ASIOChief David Irvine did not mention the public release of the floor plans of the new ASIO building that has cost the tax payer $631 million, but in response to questions assured us that he is satisfied that security is of a very high standard. Despite his building plans being as vulnerable as other data collected, he continues to support the retaining of data on all Australians for up to two years.
blocks websites listed on the Interpol black list but also has powers under section 313 of the Telecommunications Act to demand that ISPs block certain sites. The AFP assured me that it does not do so, but does use that part of the Act to require ISPs to cooperate with law enforcement on criminal investigations.
The Department of Communications indicated that the AFP, ASIC and a third agency in the Attorney General’s Department (but would not specify which) have previously used Section 313 to block websites and listed the agencies to attend the 22 May 2013 meeting to discuss the ASIC blocking of 1000 websites. The Department did acknowledge that many dozens of state and territory entities, an indeterminate number that are able to knock out online content. The Minister has asked for “transparency measures” for its use.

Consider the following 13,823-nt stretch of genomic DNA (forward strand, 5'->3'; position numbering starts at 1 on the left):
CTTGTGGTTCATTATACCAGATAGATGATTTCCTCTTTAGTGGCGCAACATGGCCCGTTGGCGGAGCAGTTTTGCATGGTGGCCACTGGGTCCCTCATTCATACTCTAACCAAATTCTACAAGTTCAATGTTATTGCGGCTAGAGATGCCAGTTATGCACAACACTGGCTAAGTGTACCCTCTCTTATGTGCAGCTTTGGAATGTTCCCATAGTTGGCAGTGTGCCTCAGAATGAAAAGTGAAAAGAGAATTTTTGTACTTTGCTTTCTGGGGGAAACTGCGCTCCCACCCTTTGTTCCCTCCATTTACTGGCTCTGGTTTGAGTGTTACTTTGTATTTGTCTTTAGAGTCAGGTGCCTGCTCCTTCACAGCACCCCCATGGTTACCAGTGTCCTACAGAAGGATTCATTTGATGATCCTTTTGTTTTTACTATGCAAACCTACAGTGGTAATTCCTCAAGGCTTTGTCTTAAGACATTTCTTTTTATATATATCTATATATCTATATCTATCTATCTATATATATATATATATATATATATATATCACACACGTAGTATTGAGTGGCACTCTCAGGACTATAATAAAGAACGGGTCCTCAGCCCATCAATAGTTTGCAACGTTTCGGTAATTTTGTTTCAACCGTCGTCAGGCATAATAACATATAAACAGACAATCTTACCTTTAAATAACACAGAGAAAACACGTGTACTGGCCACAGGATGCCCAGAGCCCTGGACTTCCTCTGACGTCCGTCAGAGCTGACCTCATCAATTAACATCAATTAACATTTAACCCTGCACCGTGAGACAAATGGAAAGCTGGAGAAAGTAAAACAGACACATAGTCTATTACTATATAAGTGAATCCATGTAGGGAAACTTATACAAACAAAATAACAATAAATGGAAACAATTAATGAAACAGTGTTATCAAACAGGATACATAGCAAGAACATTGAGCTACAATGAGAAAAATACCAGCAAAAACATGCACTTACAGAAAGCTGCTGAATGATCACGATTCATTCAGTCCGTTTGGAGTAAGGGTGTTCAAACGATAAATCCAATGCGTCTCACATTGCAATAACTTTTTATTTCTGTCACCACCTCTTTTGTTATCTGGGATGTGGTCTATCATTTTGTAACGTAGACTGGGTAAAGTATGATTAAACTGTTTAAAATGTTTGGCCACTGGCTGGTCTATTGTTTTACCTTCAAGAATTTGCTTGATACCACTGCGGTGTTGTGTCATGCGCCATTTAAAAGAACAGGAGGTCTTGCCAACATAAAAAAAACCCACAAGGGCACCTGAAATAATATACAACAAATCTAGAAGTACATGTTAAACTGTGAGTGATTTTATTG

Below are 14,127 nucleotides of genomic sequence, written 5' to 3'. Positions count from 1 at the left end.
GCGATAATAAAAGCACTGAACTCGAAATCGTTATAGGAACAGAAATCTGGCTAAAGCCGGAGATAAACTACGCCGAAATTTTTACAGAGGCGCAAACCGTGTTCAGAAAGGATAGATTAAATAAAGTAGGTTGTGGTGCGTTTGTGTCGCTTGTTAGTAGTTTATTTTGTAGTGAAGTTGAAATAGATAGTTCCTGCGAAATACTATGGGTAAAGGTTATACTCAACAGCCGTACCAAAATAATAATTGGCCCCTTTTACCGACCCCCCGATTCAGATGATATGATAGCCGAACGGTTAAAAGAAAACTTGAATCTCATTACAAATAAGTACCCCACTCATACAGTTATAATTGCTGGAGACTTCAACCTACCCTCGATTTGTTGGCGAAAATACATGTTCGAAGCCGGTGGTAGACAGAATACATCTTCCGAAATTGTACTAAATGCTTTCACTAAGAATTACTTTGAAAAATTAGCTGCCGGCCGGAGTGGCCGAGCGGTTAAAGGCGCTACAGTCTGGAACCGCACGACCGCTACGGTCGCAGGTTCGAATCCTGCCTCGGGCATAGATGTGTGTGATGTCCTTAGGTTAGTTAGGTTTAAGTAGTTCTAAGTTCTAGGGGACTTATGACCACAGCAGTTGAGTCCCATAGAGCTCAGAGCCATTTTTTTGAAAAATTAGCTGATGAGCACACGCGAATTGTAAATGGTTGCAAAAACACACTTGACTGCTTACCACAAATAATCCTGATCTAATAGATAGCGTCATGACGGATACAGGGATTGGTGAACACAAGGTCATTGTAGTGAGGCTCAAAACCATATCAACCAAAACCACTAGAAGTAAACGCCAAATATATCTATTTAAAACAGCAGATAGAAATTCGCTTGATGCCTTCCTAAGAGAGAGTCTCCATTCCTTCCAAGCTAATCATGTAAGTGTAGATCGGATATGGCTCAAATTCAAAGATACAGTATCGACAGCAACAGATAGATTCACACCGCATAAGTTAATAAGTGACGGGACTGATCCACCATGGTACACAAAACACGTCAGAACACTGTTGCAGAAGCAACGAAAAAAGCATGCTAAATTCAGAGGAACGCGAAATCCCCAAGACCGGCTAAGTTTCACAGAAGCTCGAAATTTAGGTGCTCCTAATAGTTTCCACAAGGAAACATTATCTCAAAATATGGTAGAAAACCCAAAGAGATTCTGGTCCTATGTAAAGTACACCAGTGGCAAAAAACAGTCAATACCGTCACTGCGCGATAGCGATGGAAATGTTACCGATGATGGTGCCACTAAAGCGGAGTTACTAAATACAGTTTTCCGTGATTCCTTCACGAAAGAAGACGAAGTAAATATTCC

ASIC tabled an explanatory document by way of an opening statement and acknowledged that it has blocked internet content 10 times, requesting that ISPs do so by fax. ASIC wins the prize for gratuitous over-blocking, wiping out 250,000 web addresses in a keystroke last March.
ANSTO whistleblowers have revealed of serious health and safety culture issues at the site of Australia’s only nuclear reactor, which I do not believe have been resolved. I sought out information about how recommendations from 4 separate inquiries into ANSTO’s problems are being implemented and the number of cases before ComCare from ANSTO staff.
ARPANSA informed the Committee about the public consultation process on nuclear waste being stored at Lucas Heights and indicated progress on the difference of believe between ARPANSA (the regulator) and ANSTO (the regulated) after receiving correspondence from ANSTO that there were deficiencies in the health and safety culture at ANSTO since 2007 and a belief that safety issues have improved at ANSTO.
Australian Safeguards and Non-proliferation Office – an update on the status of negotiations on uranium sales to India, after a meeting in March in New Delhi, with a second session planned in July in Canberra. Once the government goes into caretaker mode, no commitments can be made, although discussions can continue. I also asked why Australia had been entirely mute at the Oslo Conference on the Humanitarian Consequences of Nuclear Weapons. Minister Carr reaffirmed Australia’s commitment to use of nuclear weapons in our security policy through supporting the US nuclear umbrella.
The Department for Resources and Energy indicated that the Northern Land Council (NLC) has corresponded with the Minister on a second site for dumping nuclear waste on the Muckaty Land Trust. The previous site identified by the NLC is the subject of a Federal Court challenge.